29. Qualities must be for this school distinct from Substrates. This in fact they acknowledge by counting them as the second category. If then they form a distinct category, they must be simplex; that is to say they are not composite; that is to say that as qualities, pure and simple, they are devoid of Matter: hence they are bodiless and active, since Matter is their substrate- a relation of passivity.
If however they hold Qualities to be composite, that is a strange classification which first contrasts simple and composite qualities, then proceeds to include them in one genus, and finally includes one of the two species [simple] in the other [composite]; it is like dividing knowledge into two species, the first comprising grammatical knowledge, the second made up of grammatical and other knowledge.
Again, if they identify Qualities with qualifications of Matter, then in the first place even their Seminal Principles [Logoi] will be material and will not have to reside in Matter to produce a composite, but prior to the composite thus produced they will themselves be composed of Matter and Form: in other words, they will not be Forms or Principles. Further, if they maintain that the Seminal Principles are nothing but Matter in a certain state, they evidently identify Qualities with States, and should accordingly classify them in their fourth genus. If this is a state of some peculiar kind, what precisely is its differentia? Clearly the state by its association with Matter receives an accession of Reality: yet if that means that when divorced from Matter it is not a Reality, how can State be treated as a single genus or species? Certainly one genus cannot embrace the Existent and the Non-existent.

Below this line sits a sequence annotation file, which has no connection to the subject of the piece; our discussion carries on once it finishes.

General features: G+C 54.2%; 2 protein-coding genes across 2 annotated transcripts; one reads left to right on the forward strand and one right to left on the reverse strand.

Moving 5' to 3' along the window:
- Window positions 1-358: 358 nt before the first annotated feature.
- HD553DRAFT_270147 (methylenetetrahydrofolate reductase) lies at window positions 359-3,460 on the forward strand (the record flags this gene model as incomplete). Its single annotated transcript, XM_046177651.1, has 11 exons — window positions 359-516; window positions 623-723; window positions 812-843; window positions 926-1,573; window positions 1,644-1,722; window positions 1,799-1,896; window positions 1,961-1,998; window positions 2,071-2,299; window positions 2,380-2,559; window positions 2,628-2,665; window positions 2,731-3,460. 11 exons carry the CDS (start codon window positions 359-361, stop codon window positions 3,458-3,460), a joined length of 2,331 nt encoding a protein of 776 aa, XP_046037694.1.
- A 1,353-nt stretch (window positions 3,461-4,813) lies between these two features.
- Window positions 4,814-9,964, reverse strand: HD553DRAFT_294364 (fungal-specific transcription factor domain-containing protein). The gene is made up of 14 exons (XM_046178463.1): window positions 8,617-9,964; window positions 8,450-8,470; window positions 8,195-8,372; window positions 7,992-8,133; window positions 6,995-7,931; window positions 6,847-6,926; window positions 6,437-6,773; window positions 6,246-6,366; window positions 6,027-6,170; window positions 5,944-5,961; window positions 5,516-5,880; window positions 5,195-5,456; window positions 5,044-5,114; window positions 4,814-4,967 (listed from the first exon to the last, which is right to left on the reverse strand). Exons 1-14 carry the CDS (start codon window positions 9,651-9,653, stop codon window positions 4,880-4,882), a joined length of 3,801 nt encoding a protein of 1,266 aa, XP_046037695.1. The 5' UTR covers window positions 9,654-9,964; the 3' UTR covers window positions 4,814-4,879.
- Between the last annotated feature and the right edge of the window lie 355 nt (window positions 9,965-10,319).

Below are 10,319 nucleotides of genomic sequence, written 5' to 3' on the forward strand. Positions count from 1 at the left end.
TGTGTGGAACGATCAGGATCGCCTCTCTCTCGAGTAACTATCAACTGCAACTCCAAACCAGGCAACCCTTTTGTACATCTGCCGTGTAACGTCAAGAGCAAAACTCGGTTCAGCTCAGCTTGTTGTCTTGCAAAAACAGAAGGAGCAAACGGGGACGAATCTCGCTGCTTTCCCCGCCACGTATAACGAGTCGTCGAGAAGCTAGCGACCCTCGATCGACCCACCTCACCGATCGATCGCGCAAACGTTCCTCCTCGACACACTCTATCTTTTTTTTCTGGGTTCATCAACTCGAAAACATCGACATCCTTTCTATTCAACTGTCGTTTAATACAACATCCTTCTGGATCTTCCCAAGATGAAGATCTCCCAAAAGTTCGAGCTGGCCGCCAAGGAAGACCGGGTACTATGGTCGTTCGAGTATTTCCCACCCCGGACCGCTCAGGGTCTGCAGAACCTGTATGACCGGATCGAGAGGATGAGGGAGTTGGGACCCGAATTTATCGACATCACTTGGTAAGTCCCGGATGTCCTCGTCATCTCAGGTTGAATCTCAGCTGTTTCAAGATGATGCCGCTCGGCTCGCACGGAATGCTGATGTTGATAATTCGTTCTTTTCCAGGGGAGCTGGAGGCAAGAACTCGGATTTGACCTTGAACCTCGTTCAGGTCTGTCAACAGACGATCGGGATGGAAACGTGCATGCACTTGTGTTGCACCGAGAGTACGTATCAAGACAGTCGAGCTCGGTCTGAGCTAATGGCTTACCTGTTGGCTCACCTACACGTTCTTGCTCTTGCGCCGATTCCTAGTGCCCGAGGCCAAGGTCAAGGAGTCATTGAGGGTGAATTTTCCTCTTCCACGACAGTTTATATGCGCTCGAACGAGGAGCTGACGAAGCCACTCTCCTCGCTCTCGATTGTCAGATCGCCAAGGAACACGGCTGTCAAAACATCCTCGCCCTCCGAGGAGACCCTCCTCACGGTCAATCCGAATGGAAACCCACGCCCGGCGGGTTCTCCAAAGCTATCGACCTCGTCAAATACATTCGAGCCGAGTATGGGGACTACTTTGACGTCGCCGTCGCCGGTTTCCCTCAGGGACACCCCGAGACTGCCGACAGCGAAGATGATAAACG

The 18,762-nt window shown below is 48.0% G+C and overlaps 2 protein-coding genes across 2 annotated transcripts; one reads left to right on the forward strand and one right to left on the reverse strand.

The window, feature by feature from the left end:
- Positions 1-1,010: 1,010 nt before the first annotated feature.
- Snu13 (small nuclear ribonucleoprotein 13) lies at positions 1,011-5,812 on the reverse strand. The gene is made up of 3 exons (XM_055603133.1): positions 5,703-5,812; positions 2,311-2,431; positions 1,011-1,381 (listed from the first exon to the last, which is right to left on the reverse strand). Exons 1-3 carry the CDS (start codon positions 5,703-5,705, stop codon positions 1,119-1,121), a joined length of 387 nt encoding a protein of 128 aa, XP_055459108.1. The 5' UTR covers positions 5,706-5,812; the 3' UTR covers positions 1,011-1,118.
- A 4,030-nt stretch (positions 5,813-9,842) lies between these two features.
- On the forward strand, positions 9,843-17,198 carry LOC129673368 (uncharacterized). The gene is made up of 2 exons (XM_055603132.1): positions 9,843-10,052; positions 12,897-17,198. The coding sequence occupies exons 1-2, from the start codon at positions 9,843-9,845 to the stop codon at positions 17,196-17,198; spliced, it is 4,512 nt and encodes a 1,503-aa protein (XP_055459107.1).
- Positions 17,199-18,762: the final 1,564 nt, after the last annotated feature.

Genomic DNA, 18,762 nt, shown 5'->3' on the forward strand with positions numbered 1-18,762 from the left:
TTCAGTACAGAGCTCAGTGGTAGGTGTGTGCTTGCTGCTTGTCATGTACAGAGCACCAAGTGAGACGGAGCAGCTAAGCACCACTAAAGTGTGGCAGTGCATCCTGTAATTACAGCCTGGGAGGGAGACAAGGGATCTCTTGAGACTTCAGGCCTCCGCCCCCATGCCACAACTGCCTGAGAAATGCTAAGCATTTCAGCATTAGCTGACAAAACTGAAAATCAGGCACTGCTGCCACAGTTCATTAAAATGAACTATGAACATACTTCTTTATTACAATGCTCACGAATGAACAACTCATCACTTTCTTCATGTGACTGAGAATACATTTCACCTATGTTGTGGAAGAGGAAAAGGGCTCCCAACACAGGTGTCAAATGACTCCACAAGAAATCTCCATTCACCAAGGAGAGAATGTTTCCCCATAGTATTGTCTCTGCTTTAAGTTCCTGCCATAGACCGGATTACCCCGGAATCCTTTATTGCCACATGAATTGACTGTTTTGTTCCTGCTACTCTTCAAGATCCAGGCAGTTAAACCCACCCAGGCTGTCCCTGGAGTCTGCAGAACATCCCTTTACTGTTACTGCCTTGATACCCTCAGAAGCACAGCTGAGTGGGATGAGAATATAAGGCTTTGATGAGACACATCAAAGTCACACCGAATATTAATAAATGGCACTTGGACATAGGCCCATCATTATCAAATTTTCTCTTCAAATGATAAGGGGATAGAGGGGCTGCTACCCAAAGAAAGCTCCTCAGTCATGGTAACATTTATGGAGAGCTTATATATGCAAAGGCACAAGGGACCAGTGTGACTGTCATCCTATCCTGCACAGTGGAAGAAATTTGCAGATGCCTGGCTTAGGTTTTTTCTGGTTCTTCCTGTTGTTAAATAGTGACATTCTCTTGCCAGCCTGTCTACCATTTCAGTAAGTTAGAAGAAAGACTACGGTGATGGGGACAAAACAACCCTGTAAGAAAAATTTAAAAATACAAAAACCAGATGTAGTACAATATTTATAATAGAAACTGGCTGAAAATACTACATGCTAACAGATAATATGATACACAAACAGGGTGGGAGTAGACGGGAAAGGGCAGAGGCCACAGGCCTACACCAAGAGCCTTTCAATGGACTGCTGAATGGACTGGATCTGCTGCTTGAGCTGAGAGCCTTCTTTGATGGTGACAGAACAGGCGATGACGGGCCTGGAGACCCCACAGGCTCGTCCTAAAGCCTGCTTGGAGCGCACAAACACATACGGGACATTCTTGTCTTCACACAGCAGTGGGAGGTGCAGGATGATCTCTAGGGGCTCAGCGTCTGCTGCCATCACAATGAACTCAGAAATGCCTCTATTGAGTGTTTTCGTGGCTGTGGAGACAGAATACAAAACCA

And what is this state implanted in Matter? It is either real, or unreal: if real, absolutely bodiless: if unreal, it is introduced to no purpose; Matter is all there is; Quality therefore is nothing. The same is true of State, for that is even more unreal; the alleged Fourth Category more so.
Matter then is the sole Reality. But how do we come to know this? Certainly not from Matter itself. How, then? From Intellect? But Intellect is merely a state of Matter, and even the "state" is an empty qualification. We are left after all with Matter alone competent to make these assertions, to fathom these problems. And if its assertions were intelligent, we must wonder how it thinks and performs the functions of Soul without possessing either Intellect or Soul. If, then, it were to make foolish assertions, affirming itself to be what it is not and cannot be, to what should we ascribe this folly? Doubtless to Matter, if it was in truth Matter that spoke. But Matter does not speak; anyone who says that it does proclaims the predominance of Matter in himself; he may have a soul, but he is utterly devoid of Intellect, and lives in ignorance of himself and of the faculty alone capable of uttering the truth in these things.